Heat-treated steel rails are re-engineered. By Rosie Hardy

Steel rails have been in standard use worldwide since they were first laid at Derby Station in 1857. Here in the UK, steel rails with a flat-bottomed shape make up over 16,000km of track across the rail network.

British Steel has played a key part in supplying steel rails for over 150 years. It continues to be a major supplier to the world market and recently provided 57km of steel rails for the Crossrail project in London.

Conventionally, steel rails are manufactured rolling steel into lengths and then heat treating them so that they have the required hardness, strength and other characteristics. The rail lengths are then welded together to form a continuous rail. However, it is also known that the heat from the subsequent welding operation can change the microstructure of the steel rail and cause a lower hardness and loss of strength at the weld region. This lack of structural uniformity leads to localised wear at the welds and a ‘cupping’ in the surface.

To avoid these problems, British Steel has developed a new heat-treating system and method that is able to produce a welded rail with homogenous properties along its entire length. Given the benefits, British Steel has protected this innovative method in the UK and across Europe with European Patent 3186402.

The patent document describes the innovative system and method, which involves heat treating the rail after the rail lengths have been welded together and formed as a continuous rail. This contrasts with the orthodox method of heat treating the rail lengths prior to welding.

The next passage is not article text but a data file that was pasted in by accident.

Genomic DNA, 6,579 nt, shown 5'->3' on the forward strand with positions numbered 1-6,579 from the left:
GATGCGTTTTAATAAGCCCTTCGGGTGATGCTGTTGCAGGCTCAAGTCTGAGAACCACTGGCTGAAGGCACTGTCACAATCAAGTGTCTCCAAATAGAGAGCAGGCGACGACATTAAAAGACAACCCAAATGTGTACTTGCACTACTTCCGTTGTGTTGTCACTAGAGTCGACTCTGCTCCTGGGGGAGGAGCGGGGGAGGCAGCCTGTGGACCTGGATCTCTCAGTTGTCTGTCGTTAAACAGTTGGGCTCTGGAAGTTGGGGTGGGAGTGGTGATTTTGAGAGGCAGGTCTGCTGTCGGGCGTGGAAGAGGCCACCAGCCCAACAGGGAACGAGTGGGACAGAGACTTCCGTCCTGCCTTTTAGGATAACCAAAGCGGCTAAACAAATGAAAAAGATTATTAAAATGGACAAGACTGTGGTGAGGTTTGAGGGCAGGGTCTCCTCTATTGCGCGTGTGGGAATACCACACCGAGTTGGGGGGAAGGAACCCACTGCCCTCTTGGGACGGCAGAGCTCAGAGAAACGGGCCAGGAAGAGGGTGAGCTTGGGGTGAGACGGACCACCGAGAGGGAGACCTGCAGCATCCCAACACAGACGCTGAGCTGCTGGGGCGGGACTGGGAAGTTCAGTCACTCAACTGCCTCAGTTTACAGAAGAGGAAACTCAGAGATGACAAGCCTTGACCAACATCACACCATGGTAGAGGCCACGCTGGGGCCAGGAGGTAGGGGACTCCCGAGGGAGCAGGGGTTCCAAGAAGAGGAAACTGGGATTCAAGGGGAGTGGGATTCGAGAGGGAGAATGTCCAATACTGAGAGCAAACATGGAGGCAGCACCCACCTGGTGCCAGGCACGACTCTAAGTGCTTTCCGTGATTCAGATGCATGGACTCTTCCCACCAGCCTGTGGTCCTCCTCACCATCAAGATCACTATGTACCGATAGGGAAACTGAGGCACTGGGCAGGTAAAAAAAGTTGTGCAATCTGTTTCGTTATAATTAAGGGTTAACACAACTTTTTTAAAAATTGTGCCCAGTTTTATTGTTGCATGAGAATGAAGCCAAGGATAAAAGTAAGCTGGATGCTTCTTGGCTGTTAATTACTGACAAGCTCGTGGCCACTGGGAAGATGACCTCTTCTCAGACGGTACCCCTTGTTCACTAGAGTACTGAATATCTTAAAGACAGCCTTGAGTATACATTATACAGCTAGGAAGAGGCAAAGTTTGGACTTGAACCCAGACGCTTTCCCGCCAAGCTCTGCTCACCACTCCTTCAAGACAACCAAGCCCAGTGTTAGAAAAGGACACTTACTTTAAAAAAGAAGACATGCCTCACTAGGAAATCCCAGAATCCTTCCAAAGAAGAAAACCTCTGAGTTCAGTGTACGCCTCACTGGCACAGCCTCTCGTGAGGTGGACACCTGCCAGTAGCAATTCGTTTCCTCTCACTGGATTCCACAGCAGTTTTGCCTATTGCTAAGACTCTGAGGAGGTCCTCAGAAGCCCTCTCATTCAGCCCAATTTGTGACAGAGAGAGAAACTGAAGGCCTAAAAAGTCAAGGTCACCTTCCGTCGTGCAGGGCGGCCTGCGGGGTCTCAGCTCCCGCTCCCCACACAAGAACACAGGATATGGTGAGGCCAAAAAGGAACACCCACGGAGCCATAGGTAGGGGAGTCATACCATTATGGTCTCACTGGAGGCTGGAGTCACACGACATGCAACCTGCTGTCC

After welding two or more rail lengths together to produce a continuous rail, a special heat-treating unit is used to heat treat the entire rail. Every cross-section of the rail is heated above the Ac3 Patent 154temperature to achieve a fully austenitic microstructure. The temperature of the continuous rail is then held above the Ac3 temperature for a prescribed time ta. After this, a cooling unit is used to reduce the temperature of the rail to a prescribed stop temperature Tstop. This helps to achieve the desired final microstructure and properties along the entire length of the heat-treated continuous welded rail.

The process of heat treating every cross-section of the rail after welding ensures it has a homogeneous microstructure throughout. In other words, the rail has the same hardness and strength properties along its entire length, and the properties of the weld and body of the rail are virtually identical. This enhances the wear-resistance and lowers the residual stress of the rail.

The patented system and method brings further advantages too. For example, it allows for shorter lengths of rail to be used to form the continuous rail, which in turn are easier to transport. Also, by heat treating after the lengths of rail have been welded together to ‘make’ the properties in the continuous rail, the cooling process is more straightforward.

The technology developed by British Steel effectively re-engineers a tried-and-tested heat-treatment process; making continuous welded steel rails that are even more durable. The European Patent gives British Steel exclusive rights to this desirable technology so that it can take full commercial advantage across Europe and restrict competitors.

Rosie Hardy is a patent attorney at European intellectual property firm, Withers & Rogers LLP.